The words ‘corporate presentations’ have unfortunate connotations of middling slides and dull, snoozeworthy content – and too often there’s no thought given to proper format and structure. While its fashionable to blame PowerPoint for bad presentations, improper use of the application is the real problem.
But you don’t have to be a PowerPoint master to take steps to improve your presentations. The PowerPoint designers at Manchester-based presentation design agency Buffalo7 have outlined 3 simple things you can do to immediately improve your slides and bring more engagement to the meeting room.
Buffalo7’s Quickest Ways of Improving Your Presentations offers the following advice:
1. Reduce Text on Slides
Make sure that each slide in your presentation contains just one idea or concept. It’s better to deliver content your one piece at a time – with each leading into the next – than to brain dump your information all at once.
A ‘one point per slide’ approach enables you to focus your audience’s attention – it’s easier to absorb meaningful sequences of information than trying to process multiple messages simultaneously. It also provides a logical hierarchy for your content, making clear any omissions and helping you to tell a story with your presentation.
2. Lead with Visuals
Wondering how you’re going to communicate more complex ideas to your audience with less text? Do this by making use of relevant, powerful imagery.
There’s wisdom in that old cliché that ‘a picture is worth a thousand words’ – just think about how much easier it is to understand something when you see it in action than it when someone tries to explain it. Studies have also indicated the effectiveness of visuals in aiding retention.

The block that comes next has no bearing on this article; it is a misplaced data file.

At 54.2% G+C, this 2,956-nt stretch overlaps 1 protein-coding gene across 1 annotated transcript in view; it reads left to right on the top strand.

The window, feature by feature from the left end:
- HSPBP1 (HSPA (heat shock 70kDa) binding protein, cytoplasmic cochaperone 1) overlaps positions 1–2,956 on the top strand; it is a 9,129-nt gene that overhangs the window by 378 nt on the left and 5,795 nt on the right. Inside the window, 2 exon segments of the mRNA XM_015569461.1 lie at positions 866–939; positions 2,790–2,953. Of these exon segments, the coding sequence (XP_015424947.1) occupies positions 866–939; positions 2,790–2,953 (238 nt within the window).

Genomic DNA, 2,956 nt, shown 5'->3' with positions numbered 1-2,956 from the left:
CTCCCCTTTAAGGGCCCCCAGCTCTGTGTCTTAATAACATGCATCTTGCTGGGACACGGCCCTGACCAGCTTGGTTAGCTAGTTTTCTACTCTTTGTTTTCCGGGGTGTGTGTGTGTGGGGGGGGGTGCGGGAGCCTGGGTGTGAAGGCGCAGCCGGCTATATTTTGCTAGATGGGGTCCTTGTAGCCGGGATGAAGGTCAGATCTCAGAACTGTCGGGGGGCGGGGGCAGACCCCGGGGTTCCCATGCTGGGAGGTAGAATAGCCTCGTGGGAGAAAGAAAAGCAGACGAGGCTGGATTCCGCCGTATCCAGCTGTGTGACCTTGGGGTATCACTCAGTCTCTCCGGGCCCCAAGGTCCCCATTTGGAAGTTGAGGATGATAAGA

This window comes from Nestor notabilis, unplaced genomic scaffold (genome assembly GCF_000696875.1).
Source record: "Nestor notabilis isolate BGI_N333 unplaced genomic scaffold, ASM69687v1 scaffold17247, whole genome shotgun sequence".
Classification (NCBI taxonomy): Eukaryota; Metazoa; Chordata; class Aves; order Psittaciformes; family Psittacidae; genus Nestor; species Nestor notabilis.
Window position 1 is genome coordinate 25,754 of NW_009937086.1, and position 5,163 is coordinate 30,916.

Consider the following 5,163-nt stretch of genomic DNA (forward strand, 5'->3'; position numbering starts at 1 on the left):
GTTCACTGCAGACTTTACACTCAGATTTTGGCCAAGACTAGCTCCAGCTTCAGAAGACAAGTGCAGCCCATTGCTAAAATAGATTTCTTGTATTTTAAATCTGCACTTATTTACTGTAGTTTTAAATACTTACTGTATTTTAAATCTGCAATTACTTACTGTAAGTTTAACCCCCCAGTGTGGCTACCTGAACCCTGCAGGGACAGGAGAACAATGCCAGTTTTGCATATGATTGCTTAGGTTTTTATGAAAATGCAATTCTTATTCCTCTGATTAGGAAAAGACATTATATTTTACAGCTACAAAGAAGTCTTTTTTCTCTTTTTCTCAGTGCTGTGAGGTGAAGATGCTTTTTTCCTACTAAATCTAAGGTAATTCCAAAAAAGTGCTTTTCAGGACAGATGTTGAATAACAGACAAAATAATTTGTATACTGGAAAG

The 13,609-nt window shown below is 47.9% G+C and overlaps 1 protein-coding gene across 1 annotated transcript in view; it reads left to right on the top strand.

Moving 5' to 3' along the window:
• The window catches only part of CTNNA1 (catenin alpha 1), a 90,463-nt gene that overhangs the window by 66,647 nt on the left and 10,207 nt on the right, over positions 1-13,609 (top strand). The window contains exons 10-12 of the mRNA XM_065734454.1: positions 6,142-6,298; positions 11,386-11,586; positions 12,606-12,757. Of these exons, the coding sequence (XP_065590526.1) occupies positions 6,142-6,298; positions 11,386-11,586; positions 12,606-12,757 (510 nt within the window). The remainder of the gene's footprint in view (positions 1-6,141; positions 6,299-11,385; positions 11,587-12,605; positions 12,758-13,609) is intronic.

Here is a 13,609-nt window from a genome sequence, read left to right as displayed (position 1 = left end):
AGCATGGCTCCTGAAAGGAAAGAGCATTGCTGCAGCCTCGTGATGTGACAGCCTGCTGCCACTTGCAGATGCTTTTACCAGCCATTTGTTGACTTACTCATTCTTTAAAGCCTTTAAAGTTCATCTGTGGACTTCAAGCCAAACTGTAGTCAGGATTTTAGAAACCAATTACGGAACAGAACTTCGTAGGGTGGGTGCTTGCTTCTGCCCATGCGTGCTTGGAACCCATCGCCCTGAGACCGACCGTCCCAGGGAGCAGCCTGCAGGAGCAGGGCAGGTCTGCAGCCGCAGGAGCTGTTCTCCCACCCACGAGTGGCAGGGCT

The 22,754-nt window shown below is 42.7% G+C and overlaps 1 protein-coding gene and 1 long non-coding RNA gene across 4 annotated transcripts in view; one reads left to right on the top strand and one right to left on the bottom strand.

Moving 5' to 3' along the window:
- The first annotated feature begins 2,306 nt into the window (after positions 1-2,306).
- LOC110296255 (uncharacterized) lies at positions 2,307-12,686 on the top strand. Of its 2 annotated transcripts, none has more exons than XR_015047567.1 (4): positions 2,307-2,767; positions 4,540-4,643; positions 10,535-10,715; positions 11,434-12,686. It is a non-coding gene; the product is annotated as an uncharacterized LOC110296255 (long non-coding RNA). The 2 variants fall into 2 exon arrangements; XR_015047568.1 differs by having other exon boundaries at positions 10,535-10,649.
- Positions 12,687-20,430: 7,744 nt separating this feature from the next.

This is true for presentations, too – so let visuals lead your messaging and actually enhance what you’re saying. Don’t shy away from bold, dramatic images that help communicate your points in interesting ways.
3. Visualise Any Data
Data can do wonders to back up your messages and bolster your credibility, but it’s easy to get wrong: pasted Excel sheets look terrible and don’t lend numbers any meaning.
Of course you’ll want to use data to analyse metrics, plot goals and explain costs, but visualising this information is important: it adds context and makes the material more memorable. Simplify your quantitative information: only include data points that are directly relevant and offer support to your messages. Then present these figures in an interesting way: either in a large font on their own slide or with a graph that goes beyond the usual formats.
To read more on Buffalo7’s tips for quickly improving your presentations – and to find about about its PowerPoint presentation services – visit: http://buffalo7.co.uk/powerpoint-designers
DISCLAIMER: The statements, opinions, views and advice expressed in this article are those of the author/organisation and not of ENTIRELY. This article should represent information correct at the time of publication however whilst every care has been taken to present up-to-date and accurate information, we cannot guarantee that inaccuracies will not occur. ENTIRELY will not be held responsible for any claim, loss, damage or inconvenience caused as a result of any information within this article or any information accessed through this site. The content of any organisations websites which you link to from ENTIRELY are entirely out of the control of ENTIRELY, and you proceed at your own risk. These links are provided purely for your convenience and do not imply any endorsement of or association with any products, services, content, information or materials offered by or accessible to you at the organisations site.